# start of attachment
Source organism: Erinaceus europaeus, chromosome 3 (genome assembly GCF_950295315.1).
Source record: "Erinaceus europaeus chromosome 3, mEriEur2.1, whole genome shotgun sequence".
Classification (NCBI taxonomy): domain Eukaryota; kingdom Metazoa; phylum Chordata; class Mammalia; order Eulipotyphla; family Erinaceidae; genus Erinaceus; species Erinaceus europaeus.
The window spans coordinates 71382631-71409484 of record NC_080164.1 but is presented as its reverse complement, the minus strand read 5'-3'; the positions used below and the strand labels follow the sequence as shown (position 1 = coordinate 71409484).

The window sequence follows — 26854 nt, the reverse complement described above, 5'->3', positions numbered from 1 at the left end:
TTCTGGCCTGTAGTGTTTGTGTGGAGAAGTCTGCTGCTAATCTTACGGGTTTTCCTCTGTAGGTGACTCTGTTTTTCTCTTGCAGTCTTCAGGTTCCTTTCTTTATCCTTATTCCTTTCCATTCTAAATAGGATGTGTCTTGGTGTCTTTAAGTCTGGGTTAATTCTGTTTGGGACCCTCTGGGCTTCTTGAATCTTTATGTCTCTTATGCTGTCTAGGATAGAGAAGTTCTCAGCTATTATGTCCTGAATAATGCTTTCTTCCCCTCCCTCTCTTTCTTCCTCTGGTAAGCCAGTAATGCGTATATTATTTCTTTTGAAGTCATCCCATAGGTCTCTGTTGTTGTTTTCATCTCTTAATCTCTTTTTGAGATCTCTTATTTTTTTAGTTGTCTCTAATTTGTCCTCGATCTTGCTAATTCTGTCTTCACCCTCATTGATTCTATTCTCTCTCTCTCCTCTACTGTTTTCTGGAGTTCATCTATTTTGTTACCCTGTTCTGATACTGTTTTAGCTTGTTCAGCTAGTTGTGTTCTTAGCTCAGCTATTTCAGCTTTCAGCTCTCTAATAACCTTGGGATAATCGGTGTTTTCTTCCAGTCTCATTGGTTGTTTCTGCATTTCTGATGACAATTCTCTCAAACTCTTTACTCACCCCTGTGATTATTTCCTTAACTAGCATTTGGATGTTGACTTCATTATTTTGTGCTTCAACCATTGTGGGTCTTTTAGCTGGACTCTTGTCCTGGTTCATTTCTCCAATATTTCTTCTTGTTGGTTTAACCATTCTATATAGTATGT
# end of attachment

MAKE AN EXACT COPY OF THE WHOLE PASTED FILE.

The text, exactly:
Source organism: Erinaceus europaeus, chromosome 3 (genome assembly GCF_950295315.1).
Source record: "Erinaceus europaeus chromosome 3, mEriEur2.1, whole genome shotgun sequence".
Classification (NCBI taxonomy): domain Eukaryota; kingdom Metazoa; phylum Chordata; class Mammalia; order Eulipotyphla; family Erinaceidae; genus Erinaceus; species Erinaceus europaeus.
The window spans coordinates 71382631-71409484 of record NC_080164.1 but is presented as its reverse complement, the minus strand read 5'-3'; the positions used below and the strand labels follow the sequence as shown (position 1 = coordinate 71409484).

The window sequence follows — 26854 nt, the reverse complement described above, 5'->3', positions numbered from 1 at the left end:
TTCTGGCCTGTAGTGTTTGTGTGGAGAAGTCTGCTGCTAATCTTACGGGTTTTCCTCTGTAGGTGACTCTGTTTTTCTCTTGCAGTCTTCAGGTTCCTTTCTTTATCCTTATTCCTTTCCATTCTAAATAGGATGTGTCTTGGTGTCTTTAAGTCTGGGTTAATTCTGTTTGGGACCCTCTGGGCTTCTTGAATCTTTATGTCTCTTATGCTGTCTAGGATAGAGAAGTTCTCAGCTATTATGTCCTGAATAATGCTTTCTTCCCCTCCCTCTCTTTCTTCCTCTGGTAAGCCAGTAATGCGTATATTATTTCTTTTGAAGTCATCCCATAGGTCTCTGTTGTTGTTTTCATCTCTTAATCTCTTTTTGAGATCTCTTATTTTTTTAGTTGTCTCTAATTTGTCCTCGATCTTGCTAATTCTGTCTTCACCCTCATTGATTCTATTCTCTCTCTCTCCTCTACTGTTTTCTGGAGTTCATCTATTTTGTTACCCTGTTCTGATACTGTTTTAGCTTGTTCAGCTAGTTGTGTTCTTAGCTCAGCTATTTCAGCTTTCAGCTCTCTAATAACCTTGGGATAATCGGTGTTTTCTTCCAGTCTCATTGGTTGTTTCTGCATTTCTGATGACAATTCTCTCAAACTCTTTACTCACCCCTGTGATTATTTCCTTAACTAGCATTTGGATGTTGACTTCATTATTTTGTGCTTCAACCATTGTGGGTCTTTTAGCTGGACTCTTGTCCTGGTTCATTTCTCCAATATTTCTTCTTGTTGGTTTAACCATTCTATATAGTATGT